Warren Haynes 18th Christmas Jam: 12/16/2006

This Christmas Jam was a strange one, with some highs and some lows. Also, things on a personal level were very unsettled at the time, so that affected the overall experience.

The lineup was pretty solid:

  • Dave Matthews
  • Gov’t Mule
  • The John Popper Project Featuring DJ Logic
  • Marty Stuart and his Fabulous Superlatives
  • New Orleans Social Club (featuring Henry Butler, Leo Nocentelli, Ivan Neville, George Porter & Raymond Weber)
  • Taj Mahal Trio
  • Special Guests: Mike Barnes, Brendan Bayliss, Randall Bramblett, Audley Freed, Col. Bruce Hampton, Taylor Hicks, Kevn Kinney, Branford Marsalis, Mickey Raphael, Dave Schools

I was really psyched to see Branford Marsalis. He is a virtuoso on the saxophone, and I had really high expectations of him jamming with various groups.

I guess I should address the low points first. John Popper’s group was pretty boring. He is a great harmonica player, but something about him as a frontman just doesn’t spark excitement for me. The other weakness in this show was Dave Matthews. Although I like Matthews, he was totally sick at this show, obviously fighting the flu. He was struggling to sing, and actually had to stop midsong once to get a drink and catch his breath. I give him a lot of credit for getting up there in such condition, but it did not make for a great performance.

As far as the high points, Branford and Taylor Hicks jamming with New Orleans Social Club was mind-blowing. Hicks, the American Idol winner, played harmonica alongside Marsalis, and the look of admiration and awe on Taylor’s face of getting to jam with Branford was priceless. Branford also performed a killer sax solo on “Low Spark of High Heeled Boys.”

The last thing I want to say is that Marty Stuart and his Fabulous Superlatives were awesome. I had seen Marty solo at the Christmas Jam, just sitting in on mandolin, but to see him with his full band was really great. They were really top notch musicians and their entire set was flawless.

I was only able to locate the setlists for Dave Matthews and Gov’t Mule, so here they are. If anyone has any other setlists from this show, feel free to post them in the comments section.

Dave Matthews:

  • Bartender
  • Grace Is Gone
  • #40
  • Save Me
  • So Damn Lucky
  • Smooth Rider (aborted)
  • Gravedigger
  • Crush
  • Long Black Veil

 

Gov’t Mule:

Set I

  • Cortez the Killer (w Dave Matthews)
  • All Along the Watchtower (w Dave Matthews)
  • Reggae Soulshine
  • Brand New Angel
  • Unring the Bell
  • Leaving Trunk

Set II

  • Sco-Mule
  • Mule
  • Sugaree
  • I Shall Be Released
  • Time to Confess
  • 3 String George
  • Child of the Earth
  • Devil Likes It Slow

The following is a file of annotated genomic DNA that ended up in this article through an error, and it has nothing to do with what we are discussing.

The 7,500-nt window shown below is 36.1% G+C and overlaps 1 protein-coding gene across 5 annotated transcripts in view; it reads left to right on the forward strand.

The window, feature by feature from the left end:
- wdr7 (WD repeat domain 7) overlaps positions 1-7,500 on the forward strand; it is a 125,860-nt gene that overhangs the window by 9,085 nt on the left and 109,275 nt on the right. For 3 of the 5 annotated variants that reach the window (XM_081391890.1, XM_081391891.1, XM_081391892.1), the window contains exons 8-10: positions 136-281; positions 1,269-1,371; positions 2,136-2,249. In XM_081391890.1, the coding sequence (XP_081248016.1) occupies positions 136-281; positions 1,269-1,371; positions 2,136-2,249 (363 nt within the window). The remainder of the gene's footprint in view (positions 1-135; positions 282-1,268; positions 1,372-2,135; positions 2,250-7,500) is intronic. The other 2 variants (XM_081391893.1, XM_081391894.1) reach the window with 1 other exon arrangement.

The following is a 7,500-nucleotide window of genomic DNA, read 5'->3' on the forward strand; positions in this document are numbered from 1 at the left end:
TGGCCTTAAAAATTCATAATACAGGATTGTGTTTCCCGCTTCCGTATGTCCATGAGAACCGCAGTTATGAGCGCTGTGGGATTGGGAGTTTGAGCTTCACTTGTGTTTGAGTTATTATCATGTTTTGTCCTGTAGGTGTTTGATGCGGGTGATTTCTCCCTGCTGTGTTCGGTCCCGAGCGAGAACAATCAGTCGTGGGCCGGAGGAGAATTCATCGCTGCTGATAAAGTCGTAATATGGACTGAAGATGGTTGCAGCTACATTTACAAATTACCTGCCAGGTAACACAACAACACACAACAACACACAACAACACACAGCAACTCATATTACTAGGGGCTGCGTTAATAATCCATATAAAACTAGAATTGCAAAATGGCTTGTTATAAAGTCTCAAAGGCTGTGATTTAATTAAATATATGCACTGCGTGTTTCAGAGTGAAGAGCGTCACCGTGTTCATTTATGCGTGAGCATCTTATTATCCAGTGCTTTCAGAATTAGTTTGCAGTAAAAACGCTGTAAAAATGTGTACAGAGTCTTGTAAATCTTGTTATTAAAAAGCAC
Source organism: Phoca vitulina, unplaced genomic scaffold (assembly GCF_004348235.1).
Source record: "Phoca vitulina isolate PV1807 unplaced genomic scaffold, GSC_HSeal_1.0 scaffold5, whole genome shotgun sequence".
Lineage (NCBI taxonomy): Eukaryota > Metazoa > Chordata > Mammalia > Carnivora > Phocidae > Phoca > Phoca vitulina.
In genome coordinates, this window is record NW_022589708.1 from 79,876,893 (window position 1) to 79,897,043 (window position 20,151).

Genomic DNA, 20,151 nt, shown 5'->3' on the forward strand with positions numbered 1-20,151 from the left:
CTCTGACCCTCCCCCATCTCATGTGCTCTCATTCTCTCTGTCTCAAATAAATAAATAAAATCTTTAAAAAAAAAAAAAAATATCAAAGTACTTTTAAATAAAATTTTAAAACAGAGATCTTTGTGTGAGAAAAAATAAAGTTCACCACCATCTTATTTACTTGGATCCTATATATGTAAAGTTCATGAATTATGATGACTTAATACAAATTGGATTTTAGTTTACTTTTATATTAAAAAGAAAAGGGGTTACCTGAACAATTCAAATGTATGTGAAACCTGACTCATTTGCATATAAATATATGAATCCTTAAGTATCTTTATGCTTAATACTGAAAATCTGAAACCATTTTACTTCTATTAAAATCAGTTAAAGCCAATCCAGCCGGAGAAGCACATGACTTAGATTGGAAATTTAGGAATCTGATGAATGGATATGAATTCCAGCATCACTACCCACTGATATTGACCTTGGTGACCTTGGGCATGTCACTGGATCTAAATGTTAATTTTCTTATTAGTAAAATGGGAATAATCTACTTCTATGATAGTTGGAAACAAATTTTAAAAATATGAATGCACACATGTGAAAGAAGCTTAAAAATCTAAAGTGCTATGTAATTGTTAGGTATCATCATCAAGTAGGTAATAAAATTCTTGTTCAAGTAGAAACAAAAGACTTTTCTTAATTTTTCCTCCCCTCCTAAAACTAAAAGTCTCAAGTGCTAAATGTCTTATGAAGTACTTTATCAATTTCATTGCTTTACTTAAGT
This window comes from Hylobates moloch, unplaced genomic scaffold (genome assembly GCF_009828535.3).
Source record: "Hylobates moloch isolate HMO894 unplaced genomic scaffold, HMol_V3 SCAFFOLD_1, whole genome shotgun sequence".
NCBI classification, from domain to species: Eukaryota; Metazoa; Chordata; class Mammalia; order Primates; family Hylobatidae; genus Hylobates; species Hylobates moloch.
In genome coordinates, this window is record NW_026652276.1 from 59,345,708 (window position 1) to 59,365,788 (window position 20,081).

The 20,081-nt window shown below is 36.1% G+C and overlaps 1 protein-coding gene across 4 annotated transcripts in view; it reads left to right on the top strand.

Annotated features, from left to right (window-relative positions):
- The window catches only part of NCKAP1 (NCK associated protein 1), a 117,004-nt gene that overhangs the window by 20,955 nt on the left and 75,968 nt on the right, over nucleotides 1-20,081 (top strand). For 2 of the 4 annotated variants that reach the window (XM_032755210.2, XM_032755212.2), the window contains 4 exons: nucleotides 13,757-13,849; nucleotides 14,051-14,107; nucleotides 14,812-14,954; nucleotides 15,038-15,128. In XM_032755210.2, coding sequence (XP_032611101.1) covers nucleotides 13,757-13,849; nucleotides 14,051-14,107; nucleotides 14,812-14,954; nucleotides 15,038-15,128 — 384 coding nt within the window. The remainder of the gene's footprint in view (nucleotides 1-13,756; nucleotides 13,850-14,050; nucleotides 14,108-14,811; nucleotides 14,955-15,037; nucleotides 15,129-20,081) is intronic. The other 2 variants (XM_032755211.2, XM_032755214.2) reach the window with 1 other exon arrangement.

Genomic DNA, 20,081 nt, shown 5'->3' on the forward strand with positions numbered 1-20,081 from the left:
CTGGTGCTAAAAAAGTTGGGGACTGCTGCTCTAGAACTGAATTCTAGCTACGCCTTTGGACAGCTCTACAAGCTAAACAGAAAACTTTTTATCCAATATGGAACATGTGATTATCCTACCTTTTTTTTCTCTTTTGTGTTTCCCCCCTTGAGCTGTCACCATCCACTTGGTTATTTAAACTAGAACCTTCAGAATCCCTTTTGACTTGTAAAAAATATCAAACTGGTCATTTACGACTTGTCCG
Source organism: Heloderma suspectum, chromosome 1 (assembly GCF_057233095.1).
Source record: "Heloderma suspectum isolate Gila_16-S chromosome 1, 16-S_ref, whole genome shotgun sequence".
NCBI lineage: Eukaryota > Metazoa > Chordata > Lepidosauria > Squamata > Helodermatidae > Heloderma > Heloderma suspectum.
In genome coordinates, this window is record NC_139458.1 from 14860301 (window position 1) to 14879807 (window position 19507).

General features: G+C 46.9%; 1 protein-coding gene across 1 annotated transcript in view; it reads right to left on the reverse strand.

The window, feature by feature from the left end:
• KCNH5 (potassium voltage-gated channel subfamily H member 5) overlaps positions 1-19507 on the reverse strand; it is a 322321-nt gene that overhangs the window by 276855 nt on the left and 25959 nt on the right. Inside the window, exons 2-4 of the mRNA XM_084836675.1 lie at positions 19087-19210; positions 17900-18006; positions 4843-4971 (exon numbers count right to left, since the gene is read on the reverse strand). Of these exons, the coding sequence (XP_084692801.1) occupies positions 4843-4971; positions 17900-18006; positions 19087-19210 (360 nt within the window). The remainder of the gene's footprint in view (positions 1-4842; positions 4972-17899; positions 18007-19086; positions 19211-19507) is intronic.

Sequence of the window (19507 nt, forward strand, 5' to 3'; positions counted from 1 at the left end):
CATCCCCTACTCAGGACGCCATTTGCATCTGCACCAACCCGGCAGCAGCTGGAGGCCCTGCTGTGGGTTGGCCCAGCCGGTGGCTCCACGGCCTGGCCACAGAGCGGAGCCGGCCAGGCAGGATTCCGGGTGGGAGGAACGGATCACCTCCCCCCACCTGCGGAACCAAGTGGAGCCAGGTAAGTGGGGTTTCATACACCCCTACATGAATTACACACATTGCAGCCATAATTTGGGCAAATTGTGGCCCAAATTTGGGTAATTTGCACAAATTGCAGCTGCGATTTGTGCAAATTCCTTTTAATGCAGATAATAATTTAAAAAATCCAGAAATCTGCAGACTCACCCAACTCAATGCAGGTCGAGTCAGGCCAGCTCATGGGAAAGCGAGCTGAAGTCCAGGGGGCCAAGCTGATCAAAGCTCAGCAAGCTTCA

• The Low Spark of High Heeled Boys
  • I Shall Be Released

George Thorogood and the Destroyers: 3/28/1981

Thorogood_3-28-81

The Gusman Cultural Center was located in the heart of downtown Miami. I looked it up online and discovered that it has been renamed to the Olympia Theater. One thing you can say about Miami—it’s completely different from what it was 35 years ago.

Anyway, I went to this concert with my friend Jim. I was pretty psyched, since I had never seen Thorogood and liked his guitar playing, and also because I was getting to check out a venue that I had never been to before, and I had heard great things about the Gusman.

The venue was really nice and the acoustics were superb. What I remember from the show was that George was great. He totally rocked and I recall being particularly impressed with the sax player. Saxophone definitely adds a unique quality to a band’s sound.

Sorry I don’t have too much more to say about this show. It’s one of those that I know I enjoyed and can still conjure a vague impression of the band on stage, but that’s about all.

“Move it on over… Rock it on over!”

Willie Dixon with Ronnie Wood and Bobby Keys: 11/10/1988

DixonWoodKeys

In the 1980’s, before Miami’s South Beach was the chic hot spot it is today, it was a collection of decrepit vacant hotels populated by drug dealers and prostitutes. It was also the place where old people from the northeast went to spend their last years. But then something happened. Ronnie Wood, guitarist from the Rolling Stones, purchased an old hotel and opened a nightclub called Woody’s on the Beach. It was the coolest place on Miami Beach at the time and it was a music-lover’s dream come true. Ronnie would invite music greats to come and perform in this intimate setting and would often join them on stage. It was my favorite place to go and hang out.

I have some really cool ticket stubs from shows at Woody’s, but this one is worthy to be my first Woody’s post. When I heard that blues legend Willie Dixon would be playing at Woody’s along with Ron Wood and saxophonist Bobby Keys (he played sax with the Stones, the Beatles, Mad Dogs and Englishmen, just to name a few), I had to shake myself to make sure I wasn’t dreaming. I immediately ran out and bought a ticket for a whopping $10.

The show started with the house band, featuring Ronnie and Bobby. After a little while, they called the man to the stage. Willie Dixon came out, walking slowly, age and hard living clearly having taken a toll, but the energy that surged through the small club was palpable. He sang five songs with the band before he retired. The band continued for a while without him. I maintained hope that he would come back out, but no luck. Still, I got to see Willie Dixon! The man who inspired so many of rock’s elite.

Dixon died of heart failure on January 29, 1992. But his songs live on, because great music is eternal.